"That’s one of the most positive developments we’ve seen, because it’s become routine for the United States and Iran to talk to each other at a high diplomatic level."
That’s one of the most positive developments we’ve seen, because it’s become routine for the United States and Iran to talk to each other at a high diplomatic level. It shows exactly how serious these talks are, and how close they appear to have become. It’s highly ironic that the French now are being seen as an obstacle in some way to an agreement. I remember very clearly when I was researching my book, Bitter Friends, Bosom Enemies, talking to French diplomats who complained bitterly about U.S. obstruction during the George W. Bush administration. The good news is that the United States and Iran are talking together routinely, and surely they have reached some understandings. The question is: can they put it into language that everybody can accept?
What is driving the French on this? Why did they come out so strongly on this one?
They generally take a hard line on the Iranian nuclear program. When it was the so-called "EU3," they were tougher than the British and the Germans. They have remained tough under [former president Nicolas] Sarkozy and under [President] Francois Hollande—it’s the same bureaucrats who are advising Hollande as advised Sarkozy.
So the French are generally tough on this, but there are other things. Hollande is going to Israel this week—maybe he’s trying score some points there. The French have important arms deals with the Saudis. The French are also angry at [the United States] because we didn’t bomb Syria after they went out on a limb saying they would be willing to join us, even after the British parliament refused to give approval for strikes. And the French like to be French—they like to tack left when the world goes right, and tack right when the world goes left.
So when the negotiations resume November 20 in Geneva, what do you think the odds are for an interim accord?
Better than fifty-fifty. I think there is a real, compelling need on the Iranian side to have an agreement. I was in Iran in August when [President] Hassan Rouhani was inaugurated, and the audience he really has to satisfy is back home. There is tremendous skepticism about his presidency. He’s about to cross the hundred-day line, and he was supposed to get an agreement with the West to lift some of the sanctions, and he hasn’t achieved that yet. So, the Iranians desperately need sanctions lifted.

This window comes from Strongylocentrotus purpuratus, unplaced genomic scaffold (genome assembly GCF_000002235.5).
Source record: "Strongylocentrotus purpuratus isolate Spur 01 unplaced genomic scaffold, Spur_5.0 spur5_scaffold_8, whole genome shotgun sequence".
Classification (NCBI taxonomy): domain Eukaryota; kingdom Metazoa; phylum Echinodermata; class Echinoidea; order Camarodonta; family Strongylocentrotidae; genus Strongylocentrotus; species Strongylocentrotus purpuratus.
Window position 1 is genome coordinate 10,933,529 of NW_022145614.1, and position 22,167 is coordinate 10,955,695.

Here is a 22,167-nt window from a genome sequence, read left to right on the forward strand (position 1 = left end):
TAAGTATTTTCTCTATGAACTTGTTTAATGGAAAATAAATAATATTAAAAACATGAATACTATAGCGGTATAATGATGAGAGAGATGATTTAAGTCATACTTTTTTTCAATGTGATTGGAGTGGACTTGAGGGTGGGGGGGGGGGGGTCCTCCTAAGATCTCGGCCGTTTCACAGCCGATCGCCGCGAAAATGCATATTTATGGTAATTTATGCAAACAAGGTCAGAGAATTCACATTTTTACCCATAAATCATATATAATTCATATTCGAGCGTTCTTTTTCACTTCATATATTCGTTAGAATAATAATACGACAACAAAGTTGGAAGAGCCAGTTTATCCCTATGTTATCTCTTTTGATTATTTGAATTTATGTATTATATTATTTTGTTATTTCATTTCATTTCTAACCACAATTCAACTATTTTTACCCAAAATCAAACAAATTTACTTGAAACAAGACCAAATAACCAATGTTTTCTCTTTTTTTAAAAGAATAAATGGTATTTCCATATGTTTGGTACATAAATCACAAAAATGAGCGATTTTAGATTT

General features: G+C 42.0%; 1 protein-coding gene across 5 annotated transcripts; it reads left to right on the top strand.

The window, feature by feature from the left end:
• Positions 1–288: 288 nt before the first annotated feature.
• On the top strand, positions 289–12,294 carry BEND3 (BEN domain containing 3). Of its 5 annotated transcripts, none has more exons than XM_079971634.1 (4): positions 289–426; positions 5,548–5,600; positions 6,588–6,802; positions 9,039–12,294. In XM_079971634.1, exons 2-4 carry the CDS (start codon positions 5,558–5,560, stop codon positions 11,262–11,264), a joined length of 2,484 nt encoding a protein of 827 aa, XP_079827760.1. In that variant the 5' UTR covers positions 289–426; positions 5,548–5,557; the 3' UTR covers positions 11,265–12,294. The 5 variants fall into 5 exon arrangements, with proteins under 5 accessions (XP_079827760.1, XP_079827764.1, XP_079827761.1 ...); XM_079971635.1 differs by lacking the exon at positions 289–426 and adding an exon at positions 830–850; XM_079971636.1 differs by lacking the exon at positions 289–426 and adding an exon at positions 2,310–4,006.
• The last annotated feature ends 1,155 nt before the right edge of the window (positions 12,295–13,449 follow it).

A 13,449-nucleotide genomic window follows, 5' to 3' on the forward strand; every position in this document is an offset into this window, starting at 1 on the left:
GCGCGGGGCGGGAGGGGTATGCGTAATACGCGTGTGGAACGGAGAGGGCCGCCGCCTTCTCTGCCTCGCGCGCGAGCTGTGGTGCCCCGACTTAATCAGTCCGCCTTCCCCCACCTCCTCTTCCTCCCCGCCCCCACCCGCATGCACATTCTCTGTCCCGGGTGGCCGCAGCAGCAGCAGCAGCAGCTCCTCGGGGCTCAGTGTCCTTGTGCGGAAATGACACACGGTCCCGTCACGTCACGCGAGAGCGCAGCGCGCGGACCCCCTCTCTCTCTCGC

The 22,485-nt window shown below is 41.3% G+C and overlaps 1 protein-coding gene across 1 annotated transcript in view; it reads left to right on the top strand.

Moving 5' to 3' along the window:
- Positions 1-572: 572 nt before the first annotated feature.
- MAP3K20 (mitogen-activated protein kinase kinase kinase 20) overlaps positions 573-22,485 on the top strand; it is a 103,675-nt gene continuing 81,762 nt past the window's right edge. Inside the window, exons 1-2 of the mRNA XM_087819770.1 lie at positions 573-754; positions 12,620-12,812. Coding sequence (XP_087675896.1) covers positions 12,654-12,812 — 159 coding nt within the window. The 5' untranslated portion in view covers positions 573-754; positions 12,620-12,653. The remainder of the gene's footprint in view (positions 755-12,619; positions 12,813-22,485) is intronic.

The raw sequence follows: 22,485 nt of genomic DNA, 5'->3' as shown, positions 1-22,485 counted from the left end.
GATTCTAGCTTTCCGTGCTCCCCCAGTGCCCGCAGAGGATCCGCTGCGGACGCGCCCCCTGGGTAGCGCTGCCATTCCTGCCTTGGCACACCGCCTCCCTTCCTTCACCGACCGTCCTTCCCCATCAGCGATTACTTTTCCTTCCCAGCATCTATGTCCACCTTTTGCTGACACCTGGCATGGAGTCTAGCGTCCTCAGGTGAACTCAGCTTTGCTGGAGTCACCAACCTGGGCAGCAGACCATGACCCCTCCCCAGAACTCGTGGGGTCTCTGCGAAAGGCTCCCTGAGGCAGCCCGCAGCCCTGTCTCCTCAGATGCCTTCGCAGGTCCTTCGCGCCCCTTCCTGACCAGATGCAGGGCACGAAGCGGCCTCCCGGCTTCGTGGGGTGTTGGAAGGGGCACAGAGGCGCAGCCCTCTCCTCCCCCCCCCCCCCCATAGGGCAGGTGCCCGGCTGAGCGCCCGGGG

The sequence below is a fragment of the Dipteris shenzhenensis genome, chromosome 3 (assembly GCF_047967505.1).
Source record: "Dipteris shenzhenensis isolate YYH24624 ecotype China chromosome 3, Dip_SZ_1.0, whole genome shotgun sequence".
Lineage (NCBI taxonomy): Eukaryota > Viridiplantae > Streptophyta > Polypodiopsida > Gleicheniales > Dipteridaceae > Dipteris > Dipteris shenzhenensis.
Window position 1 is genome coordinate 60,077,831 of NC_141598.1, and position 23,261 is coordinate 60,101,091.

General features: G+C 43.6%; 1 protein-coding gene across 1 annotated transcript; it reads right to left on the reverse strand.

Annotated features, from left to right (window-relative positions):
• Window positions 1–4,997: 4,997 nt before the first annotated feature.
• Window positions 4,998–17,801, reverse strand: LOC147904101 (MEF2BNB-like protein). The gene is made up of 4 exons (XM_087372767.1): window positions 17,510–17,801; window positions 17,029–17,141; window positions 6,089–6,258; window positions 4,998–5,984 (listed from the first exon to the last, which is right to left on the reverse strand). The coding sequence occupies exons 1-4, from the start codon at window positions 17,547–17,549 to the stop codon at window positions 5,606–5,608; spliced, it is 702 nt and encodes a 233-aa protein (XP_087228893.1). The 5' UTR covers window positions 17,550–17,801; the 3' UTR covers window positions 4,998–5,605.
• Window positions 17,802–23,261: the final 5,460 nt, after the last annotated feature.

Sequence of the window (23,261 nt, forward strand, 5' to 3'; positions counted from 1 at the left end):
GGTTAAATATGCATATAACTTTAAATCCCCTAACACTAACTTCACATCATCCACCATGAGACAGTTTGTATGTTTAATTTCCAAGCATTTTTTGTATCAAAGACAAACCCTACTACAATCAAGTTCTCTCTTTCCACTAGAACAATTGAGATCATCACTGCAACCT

How much relief from sanctions would they get in this first round?
My understanding is they get what was on the table earlier this year, namely a lifting of sanctions on petrochemical exports, trade, and precious metals. And they get access to their oil revenues, which have been frozen in bank accounts in China, Japan, South Korea, Turkey, and India—the countries that are still importing Iranian oil.
And that’s very important because currently they’re basically stuck buying local products with the money in those accounts. The Iranians want to be able to have normal trade and purchase things like medicine from the United States and Western Europe.
Do you think the failure to reach agreement in Geneva over the weekend is going to give some hard-line U.S. senators an opportunity to raise the issue of more sanctions?
This is a big concern. We have two weeks now. Congress will be back in session before the Thanksgiving recess. This is supposed to be it, I think, for the Senate, and they have to pass a National Defense Authorization Bill. And there will be efforts to tack on a new Iran sanctions bill; this was done in 2011.
This would be very damaging to the process right now. The sanctions currently in place are already having an enormous impact on Iran; that’s one of the reasons the Iranians are at the table now. To put more sanctions on would just convince Iran’s Supreme Leader that there is no point in negotiating because the United States is after regime change. It’s a way for some in Congress to score points with an election year coming up, but it would be very harmful [to the negotiations].